My Enemy, My Love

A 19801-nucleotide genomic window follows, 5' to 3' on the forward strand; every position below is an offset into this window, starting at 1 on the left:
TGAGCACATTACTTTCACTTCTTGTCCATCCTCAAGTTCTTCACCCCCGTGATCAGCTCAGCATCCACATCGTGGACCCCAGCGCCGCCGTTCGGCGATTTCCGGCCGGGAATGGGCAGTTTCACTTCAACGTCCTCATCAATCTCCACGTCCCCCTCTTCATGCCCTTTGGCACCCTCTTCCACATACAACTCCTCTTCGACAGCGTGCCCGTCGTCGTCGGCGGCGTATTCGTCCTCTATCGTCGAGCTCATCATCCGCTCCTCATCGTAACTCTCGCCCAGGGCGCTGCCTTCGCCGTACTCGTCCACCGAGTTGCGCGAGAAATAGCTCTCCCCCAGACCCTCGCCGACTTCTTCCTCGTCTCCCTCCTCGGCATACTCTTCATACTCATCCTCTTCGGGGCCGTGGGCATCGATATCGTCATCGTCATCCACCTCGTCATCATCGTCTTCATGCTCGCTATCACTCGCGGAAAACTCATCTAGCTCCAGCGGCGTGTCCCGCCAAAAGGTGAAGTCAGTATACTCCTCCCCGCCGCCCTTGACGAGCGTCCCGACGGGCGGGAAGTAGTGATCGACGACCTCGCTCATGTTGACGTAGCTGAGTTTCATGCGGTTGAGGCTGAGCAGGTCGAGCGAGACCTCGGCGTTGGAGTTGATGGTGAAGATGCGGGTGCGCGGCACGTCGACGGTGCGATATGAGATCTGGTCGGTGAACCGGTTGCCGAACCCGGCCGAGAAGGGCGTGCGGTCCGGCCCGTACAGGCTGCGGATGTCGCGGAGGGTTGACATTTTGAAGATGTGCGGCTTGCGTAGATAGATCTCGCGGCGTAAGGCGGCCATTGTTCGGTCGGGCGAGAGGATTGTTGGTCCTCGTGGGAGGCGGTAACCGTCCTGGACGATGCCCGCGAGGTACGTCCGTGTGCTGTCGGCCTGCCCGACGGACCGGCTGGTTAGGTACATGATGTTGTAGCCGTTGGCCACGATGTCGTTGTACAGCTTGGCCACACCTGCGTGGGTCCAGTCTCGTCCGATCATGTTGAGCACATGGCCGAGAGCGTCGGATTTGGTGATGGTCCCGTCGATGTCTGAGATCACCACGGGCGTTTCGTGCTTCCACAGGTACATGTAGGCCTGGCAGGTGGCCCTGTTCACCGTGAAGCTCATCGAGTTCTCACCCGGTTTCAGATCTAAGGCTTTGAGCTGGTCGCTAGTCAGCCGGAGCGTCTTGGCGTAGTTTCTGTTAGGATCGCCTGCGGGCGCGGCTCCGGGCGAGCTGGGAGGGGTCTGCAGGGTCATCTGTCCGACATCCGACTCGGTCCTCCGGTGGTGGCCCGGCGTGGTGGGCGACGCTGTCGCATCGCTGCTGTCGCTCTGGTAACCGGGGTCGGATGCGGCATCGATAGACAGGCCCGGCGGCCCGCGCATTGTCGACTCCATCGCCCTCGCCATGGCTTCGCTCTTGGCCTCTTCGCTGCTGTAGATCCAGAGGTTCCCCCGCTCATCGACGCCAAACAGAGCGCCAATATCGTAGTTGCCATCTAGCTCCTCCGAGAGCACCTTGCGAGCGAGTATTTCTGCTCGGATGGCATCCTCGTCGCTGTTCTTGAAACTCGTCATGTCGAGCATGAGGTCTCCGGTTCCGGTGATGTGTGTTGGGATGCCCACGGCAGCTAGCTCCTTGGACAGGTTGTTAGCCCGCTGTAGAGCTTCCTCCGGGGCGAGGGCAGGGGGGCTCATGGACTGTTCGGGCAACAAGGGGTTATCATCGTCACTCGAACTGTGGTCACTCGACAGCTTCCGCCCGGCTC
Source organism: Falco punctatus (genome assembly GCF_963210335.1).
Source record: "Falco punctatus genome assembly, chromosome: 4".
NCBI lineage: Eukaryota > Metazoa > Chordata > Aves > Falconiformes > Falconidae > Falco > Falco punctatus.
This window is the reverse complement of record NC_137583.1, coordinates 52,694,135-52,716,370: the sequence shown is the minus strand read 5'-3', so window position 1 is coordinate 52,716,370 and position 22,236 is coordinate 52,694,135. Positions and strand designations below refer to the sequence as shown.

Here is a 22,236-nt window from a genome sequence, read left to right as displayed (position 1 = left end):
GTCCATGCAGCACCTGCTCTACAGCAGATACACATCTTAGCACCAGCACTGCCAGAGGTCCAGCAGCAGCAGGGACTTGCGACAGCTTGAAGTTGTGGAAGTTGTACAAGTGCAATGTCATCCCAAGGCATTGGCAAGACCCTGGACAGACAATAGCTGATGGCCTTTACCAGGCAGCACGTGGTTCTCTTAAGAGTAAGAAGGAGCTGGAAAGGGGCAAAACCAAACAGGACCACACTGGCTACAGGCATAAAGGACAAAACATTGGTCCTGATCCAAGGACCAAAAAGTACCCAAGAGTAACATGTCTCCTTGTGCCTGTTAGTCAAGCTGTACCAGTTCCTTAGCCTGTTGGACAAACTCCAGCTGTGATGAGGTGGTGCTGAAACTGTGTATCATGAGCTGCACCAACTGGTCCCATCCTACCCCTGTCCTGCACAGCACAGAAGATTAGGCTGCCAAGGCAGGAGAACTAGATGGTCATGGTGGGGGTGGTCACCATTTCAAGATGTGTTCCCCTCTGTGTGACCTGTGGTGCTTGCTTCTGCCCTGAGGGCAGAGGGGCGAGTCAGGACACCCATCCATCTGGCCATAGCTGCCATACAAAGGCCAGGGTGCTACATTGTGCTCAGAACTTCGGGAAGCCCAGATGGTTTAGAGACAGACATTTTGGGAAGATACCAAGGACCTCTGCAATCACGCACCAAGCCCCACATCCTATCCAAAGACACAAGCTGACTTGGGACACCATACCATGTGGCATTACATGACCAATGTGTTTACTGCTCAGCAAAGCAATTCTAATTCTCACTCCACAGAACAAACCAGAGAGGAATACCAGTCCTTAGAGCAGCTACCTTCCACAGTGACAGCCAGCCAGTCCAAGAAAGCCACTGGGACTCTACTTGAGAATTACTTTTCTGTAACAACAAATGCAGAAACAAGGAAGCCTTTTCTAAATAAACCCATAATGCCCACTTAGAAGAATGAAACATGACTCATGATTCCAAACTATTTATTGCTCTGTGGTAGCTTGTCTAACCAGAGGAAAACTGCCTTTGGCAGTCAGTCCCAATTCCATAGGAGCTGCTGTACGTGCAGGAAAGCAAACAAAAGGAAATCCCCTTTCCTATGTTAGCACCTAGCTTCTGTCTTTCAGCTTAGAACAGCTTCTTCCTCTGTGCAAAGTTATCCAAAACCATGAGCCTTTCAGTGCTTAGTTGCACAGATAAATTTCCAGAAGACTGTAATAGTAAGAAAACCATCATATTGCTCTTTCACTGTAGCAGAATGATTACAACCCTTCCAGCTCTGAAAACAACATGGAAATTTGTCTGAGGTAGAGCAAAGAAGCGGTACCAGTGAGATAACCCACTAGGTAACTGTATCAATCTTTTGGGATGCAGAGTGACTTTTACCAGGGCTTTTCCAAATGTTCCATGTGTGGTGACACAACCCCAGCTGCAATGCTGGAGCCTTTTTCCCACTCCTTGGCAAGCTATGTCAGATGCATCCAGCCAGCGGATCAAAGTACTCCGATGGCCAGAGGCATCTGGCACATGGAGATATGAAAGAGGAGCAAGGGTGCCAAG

Steven Knight, the man who scripted the movies Dirty Pretty Things, Eastern Promises, Locke and Burnt and created the British gangster TV series sensation Peaky Blinders, says he based his screenplay for director Robert Zemeckis’ espionage thriller Allied, opening in theaters tomorrow, on a true World War II story. Two undercover spies fell deeply in love while on a mission behind enemy lines and defied intelligence agency guidelines by marrying. When one partner fell under suspicion of being a double agent passing secrets to the enemy, the other spouse was duty-bound to terminate his or her mate immediately, or face a death sentence for treason. This dilemma befalls Max (Brad Pitt) and Marianne (Marion Cotillard) in Zemeckis’ rousing and romantic period spectacle, which promises to evoke the grandly passionate wartime suspense yarns of Hollywood’s Golden Age with two decidedly glamorous stars at its epicenter. Already this year Twilight Time fans have explored the tragic yet moving costs of unexpected love in wartime espionage in the dandy Eye of the Needle (1981),released in September and starring Donald Sutherland and Kate Nelligan as the unexpected, love-and-loyalty-tested souls in a comparably tension-packed “dark thriller with a tragic heart” (Julie Kirgo’s words) in which Sutherland’s “Needle” character mournfully admits, “The war has come down to the two of us.” But even in a world not engulfed in warfare, the duality of romantic attraction and calculated duplicity between solitary yet driven souls is profoundly explored in another TT title teaming two of the most iconic actors in cinema and a world-class filmmaker: Mississippi Mermaid (1969), written and directed by François Truffaut, starring Jean-Paul Belmondo and Catherine Deneuve, and based on a 1947 noir story by Cornell Woolrich (whose output proved a rich vein for adaptation by Hollywood during World War II and far beyond). Linked only via correspondence, Belmondo’s lonely tobacco plantation owner and Deneuve’s beautiful mail-order bride both bring hidden past secrets to their first meeting when she arrives at his island home, but their connection is immediate and powerful. And as in Allied and Eye of the Needle, the events that follow soon turn traumatic and murderous and cause them to go on the run, even as their love binds them more tightly with a volatile mixture of fascination and dread. With its big-budget pedigree and technical bravura, Allied will deliver lots of visual pyrotechnics in conjunction with the high-stakes predicament of its photogenic leads facing the deadly potential of the film’s tagline: “The enemy is listening.” What the TT hi-def Blu-rays of Eye of the Needle (directed by Richard Marquand) and Mississippi Mermaid offer on a scale geographically smaller but on a comparable or perhaps more seismically emotional level, is the alchemy of ecstasy and pain love can offer. When your love is your enemy, brace for fireworks.